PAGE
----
As a long-time advocate for victims of sexual violence, I am always grateful for an opportunity to talk about how we, as a society, can prevent this kind of horrific and criminal behavior. That said, I am also frequently angered and frustrated by many of the conversations that do take place. A classic example is the current debate in North Carolina surrounding Charlotte’s new non-discrimination ordinance.
This ordinance, which provides new protections from discrimination for the LGBTQ community, is long overdue. In 2016 America, we cannot pay mere lip service to our belief in equality and fairness for all.
Sadly, the main sticking point in the debate over this new law is the same contentious provision that sank a similar proposal when it was introduced last March, and one that has been used whenever opponents of gender equality feel threatened — the use and safety of public restrooms.
“Sexually deviant men are just waiting to pretend they are women so they can finally get into women’s bathrooms to commit assault against women and children” is the mantra of the opposition. This is certainly a scary prospect, and one that needs to be prevented. However, since the new ordinance does not in any way supersede existing assault laws, the protections we have on the books to stop people who do attempt to assault others in public bathrooms remain in full force.
The real questions in the current debate, therefore, are: a) Does the argument put forth by opponents bear any real connection to what we know about sexual violence in our society? and b) Is gender segregation an effective tool to stop sexual violence?
In a culture that is saturated with sexual images but feels uncomfortable with genuine (rather than commercial) expressions and discussions of sexuality, it’s no surprise that there is a lot of ignorance and myth around sexual assault.
Here, therefore, are some facts:
- About 80% of sexual assault is committed by someone known to the victim (86% in the case of child sexual assault).
- The majority of sexual assaults take place at the home of the victim, the perpetrator, a friend or family member or another place frequented in many instances by both the victim and the perpetrator (school, workplace, church, community center).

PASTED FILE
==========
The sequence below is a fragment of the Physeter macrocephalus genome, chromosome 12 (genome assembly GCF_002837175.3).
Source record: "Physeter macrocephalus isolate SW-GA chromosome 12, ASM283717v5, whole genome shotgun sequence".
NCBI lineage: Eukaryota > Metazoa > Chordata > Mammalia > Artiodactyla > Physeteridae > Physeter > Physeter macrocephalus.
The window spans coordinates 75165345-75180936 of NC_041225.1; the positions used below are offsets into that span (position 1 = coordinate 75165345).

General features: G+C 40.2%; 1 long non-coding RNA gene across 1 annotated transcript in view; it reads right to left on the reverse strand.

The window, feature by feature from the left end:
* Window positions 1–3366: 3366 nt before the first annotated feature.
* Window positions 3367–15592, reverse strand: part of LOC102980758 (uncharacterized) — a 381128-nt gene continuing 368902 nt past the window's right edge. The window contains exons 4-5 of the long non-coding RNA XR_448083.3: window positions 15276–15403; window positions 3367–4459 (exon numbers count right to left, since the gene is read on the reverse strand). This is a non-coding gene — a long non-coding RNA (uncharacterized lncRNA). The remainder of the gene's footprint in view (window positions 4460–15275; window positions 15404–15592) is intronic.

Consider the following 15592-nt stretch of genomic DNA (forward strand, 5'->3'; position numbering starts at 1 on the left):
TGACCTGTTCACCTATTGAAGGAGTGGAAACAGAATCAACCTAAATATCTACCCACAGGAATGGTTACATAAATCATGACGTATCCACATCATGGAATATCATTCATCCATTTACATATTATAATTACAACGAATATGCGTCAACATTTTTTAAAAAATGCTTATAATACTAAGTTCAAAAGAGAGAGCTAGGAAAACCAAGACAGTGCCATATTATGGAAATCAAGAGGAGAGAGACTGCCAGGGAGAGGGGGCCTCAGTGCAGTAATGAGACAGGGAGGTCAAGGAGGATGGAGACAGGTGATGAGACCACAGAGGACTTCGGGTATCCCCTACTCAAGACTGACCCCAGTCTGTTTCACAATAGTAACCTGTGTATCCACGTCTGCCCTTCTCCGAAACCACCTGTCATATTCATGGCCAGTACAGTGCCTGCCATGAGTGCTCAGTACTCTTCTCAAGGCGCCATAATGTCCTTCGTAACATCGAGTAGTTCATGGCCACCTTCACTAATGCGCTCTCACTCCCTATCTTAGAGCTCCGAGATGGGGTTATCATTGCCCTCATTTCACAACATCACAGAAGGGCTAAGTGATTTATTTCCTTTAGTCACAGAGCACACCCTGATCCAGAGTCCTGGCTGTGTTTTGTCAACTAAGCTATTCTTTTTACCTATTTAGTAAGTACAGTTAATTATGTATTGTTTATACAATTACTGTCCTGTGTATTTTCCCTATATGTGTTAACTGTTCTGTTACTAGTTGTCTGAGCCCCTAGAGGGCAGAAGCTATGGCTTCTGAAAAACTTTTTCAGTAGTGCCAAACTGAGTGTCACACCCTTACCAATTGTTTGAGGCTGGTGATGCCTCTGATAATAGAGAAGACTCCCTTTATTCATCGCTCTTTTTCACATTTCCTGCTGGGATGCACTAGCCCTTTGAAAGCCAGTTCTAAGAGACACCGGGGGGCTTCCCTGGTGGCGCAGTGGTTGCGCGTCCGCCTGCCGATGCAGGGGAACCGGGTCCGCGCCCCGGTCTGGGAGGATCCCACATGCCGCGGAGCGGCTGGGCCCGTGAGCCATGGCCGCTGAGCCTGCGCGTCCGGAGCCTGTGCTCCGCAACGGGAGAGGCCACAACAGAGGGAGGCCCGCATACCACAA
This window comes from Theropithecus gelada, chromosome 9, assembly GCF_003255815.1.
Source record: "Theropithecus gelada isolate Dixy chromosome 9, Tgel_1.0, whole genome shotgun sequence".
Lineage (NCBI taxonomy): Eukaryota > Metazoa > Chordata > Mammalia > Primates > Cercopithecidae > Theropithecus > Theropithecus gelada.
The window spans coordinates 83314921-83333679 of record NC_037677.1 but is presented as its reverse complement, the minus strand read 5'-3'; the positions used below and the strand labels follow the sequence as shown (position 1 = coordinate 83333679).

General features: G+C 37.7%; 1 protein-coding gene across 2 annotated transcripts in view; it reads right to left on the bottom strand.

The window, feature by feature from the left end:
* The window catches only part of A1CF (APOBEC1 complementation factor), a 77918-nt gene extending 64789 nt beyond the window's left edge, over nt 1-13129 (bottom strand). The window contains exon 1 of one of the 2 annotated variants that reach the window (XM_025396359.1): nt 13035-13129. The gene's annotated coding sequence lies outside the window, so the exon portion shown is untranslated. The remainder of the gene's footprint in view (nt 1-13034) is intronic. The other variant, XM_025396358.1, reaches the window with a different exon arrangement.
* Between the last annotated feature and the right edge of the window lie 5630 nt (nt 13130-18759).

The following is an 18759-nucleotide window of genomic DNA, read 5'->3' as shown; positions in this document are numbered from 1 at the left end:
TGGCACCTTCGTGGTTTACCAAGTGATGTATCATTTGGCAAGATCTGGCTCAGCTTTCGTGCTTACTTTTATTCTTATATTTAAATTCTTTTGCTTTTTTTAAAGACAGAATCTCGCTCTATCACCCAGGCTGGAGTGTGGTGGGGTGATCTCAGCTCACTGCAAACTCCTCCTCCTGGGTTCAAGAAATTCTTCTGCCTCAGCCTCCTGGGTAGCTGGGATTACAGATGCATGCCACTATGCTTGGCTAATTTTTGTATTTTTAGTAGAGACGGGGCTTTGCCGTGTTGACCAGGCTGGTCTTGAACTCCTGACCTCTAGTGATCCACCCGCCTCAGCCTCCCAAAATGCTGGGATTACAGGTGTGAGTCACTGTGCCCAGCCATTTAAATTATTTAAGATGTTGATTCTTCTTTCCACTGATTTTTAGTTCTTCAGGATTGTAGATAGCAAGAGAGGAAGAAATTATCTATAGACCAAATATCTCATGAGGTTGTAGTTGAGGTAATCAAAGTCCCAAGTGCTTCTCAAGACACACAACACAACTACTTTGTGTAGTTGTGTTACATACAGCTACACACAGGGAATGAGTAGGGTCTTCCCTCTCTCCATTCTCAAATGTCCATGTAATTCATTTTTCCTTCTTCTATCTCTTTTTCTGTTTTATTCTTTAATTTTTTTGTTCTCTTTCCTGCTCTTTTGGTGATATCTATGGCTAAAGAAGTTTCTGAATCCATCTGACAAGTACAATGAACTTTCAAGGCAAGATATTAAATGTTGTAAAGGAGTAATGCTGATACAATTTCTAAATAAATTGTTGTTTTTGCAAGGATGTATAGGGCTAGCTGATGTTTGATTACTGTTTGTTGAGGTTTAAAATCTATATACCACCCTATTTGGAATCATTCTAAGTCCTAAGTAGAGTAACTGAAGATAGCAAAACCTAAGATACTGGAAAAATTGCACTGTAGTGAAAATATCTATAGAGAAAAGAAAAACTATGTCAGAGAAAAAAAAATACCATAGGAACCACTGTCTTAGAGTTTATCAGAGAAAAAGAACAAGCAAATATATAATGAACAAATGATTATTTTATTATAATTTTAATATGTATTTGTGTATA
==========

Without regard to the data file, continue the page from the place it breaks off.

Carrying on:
- Stranger rape in public places is a danger, but it is much rarer.
We need to use these statistics as well as survivors’ stories to enact policies, laws and practices to prevent as many incidents of sexual violence as we can, while also recognizing that trying to control all the details of one scenario isn’t necessarily going to stop future sexual assault.
There have no doubt been instances of sexual assault occurring in public bathrooms, but there have also been thousands of documented instances of coaches abusing their young players, clergy abusing their parishioners, and teachers abusing their students. The answer doesn’t lie in eliminating every possible situation in which an assault can occur; it lies in understanding how predators and rapists can take advantage of those situations, and committing to making sure they no longer are able to do so.
In addition to that, we need to focus efforts on holding perpetrators and their enablers accountable for their actions, and teaching as a core value that respect for others means we never feel entitled to another person’s body. Because, ultimately, that is the root cause of the sexual assault epidemic in our society — the belief by some that they are entitled to the bodies of others.